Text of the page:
Telehealth is nothing new to Abington – Jefferson Health—the JeffConnect telehealth system has been in use for several years—but its use has boomed of late; doctors conducted as many as 1,000 telehealth visits per day in the first two weeks of the pandemic, according to Dr. Sweigard. Looking ahead, he foresees roughly 20 percent of the work of primary care physicians being done via telehealth. 
“I certainly don’t think telehealth will replace in-person visits, but if someone is still not comfortable coming into the office, we invite them to call their doctor to ask about telehealth,” Dr. Russell adds. “With an iPhone or computer, you can see your doctor and your doctor can see you, and can certainly review any labs needed, preventive health tests [such as colonoscopies and mammograms], and even conduct an annual wellness visit—a free service to Medicare recipients, thanks to the Affordable Care Act.”
What Lies Ahead
As summer draws to a close, Dr. Russell suggests people should start thinking about getting an influenza shot for the upcoming season, which tends to peak in February. Likewise, he recommends a pneumococcal vaccine for everyone over the age of 65, as well as people under age 65 with certain medical conditions and those who smoke cigarettes.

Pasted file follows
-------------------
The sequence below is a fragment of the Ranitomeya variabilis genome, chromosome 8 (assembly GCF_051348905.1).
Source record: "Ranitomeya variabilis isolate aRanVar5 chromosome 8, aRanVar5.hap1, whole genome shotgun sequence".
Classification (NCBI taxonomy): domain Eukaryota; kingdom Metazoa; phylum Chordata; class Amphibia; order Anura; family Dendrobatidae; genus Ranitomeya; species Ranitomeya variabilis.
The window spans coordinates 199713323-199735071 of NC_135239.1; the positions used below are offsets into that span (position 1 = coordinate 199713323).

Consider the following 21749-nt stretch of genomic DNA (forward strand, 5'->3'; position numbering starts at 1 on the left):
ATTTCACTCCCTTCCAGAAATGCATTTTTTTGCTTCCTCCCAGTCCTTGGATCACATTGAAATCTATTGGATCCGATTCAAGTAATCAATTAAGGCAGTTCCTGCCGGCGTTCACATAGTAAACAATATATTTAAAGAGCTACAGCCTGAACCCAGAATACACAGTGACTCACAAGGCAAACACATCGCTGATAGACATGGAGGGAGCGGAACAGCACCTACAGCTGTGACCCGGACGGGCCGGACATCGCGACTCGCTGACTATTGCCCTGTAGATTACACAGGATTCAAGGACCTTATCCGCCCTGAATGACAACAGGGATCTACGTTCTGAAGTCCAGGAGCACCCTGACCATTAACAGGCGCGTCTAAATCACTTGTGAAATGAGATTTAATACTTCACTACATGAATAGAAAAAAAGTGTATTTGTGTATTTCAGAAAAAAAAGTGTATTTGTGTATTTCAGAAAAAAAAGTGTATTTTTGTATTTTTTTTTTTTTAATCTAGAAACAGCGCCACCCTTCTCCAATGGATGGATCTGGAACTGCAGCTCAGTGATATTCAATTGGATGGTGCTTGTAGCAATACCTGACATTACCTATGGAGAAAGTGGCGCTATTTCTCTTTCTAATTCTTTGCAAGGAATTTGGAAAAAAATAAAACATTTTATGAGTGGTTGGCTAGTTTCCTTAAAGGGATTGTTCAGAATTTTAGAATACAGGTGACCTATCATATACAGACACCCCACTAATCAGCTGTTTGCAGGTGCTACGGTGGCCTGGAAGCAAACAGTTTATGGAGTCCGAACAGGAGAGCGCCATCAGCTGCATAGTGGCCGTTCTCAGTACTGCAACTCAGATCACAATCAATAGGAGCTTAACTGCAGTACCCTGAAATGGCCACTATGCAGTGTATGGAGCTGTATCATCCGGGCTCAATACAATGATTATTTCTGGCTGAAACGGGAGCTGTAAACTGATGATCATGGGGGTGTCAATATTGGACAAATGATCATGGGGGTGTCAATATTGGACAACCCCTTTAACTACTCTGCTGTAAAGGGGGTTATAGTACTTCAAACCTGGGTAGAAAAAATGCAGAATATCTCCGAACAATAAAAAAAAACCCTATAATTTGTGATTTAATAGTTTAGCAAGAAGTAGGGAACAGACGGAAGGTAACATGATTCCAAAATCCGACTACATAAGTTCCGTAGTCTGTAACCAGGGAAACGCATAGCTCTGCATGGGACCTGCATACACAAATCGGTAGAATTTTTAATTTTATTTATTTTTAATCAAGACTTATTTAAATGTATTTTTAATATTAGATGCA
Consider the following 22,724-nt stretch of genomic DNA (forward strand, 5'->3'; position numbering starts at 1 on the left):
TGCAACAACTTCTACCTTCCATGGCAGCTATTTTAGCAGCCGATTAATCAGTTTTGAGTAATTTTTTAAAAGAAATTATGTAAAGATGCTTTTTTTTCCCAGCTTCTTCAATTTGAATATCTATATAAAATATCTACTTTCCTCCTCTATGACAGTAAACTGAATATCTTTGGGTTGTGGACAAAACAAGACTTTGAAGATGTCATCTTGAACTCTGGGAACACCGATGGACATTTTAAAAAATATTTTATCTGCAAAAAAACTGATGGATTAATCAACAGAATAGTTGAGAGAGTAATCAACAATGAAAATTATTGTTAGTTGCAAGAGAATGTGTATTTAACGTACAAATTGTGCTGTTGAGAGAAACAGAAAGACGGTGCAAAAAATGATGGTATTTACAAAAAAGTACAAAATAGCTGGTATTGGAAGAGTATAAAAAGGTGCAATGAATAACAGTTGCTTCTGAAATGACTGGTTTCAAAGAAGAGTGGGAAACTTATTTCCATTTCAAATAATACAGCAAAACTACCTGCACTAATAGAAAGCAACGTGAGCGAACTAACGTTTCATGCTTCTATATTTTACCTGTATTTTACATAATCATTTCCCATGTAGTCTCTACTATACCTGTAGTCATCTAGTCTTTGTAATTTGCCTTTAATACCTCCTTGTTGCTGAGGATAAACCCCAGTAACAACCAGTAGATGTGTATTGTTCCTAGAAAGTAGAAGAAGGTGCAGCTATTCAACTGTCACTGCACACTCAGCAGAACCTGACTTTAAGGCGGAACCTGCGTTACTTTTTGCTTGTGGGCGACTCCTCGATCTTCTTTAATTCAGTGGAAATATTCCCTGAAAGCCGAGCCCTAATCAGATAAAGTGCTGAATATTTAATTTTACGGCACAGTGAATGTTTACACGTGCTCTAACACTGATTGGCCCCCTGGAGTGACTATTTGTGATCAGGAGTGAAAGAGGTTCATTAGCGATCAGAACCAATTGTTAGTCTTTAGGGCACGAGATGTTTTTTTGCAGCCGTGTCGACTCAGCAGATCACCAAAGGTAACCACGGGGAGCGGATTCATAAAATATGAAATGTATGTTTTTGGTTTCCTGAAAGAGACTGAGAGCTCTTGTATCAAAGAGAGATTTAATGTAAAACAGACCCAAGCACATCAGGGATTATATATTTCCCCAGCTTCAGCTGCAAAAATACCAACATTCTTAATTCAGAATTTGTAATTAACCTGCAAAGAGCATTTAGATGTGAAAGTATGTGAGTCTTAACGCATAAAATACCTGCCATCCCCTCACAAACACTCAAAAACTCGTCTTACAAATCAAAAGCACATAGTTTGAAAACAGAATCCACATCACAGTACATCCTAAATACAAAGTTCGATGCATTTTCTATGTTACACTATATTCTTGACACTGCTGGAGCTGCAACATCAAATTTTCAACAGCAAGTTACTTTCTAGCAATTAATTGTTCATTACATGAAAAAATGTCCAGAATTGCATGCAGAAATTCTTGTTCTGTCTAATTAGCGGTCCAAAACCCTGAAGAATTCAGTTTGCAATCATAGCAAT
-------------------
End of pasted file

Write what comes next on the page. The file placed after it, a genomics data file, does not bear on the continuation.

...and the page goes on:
“Everyone is talking about a COVID virus vaccine, but in truth, only about 50 percent of people get flu shots,” he says. “We’re working on setting up drive-through flu vaccination this year.”
Even with the uncertainty surrounding COVID-19, Drs. Russell and Sweigard want the public to have confidence as they seek out health care at Abington – Jefferson. Dr. Sweigard says the programs and protocols put in place “have been effective in keeping people safe.” 
“Very few staff have contracted the virus through a work environment, and the PPE implemented have been very effective,” he adds. “Our screening process is very clear. It starts over the phone, then continues at the door and in the office. We are always looking to manage the level of visitation that can solve a patient’s issue with the most safety.”
For more information on Abington – Jefferson Health, including the latest on safety protocols, COVID-19, and more, visit

Photography courtesy of Jefferson Health

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Published (and copyrighted) in Suburban Life magazine, July 2020.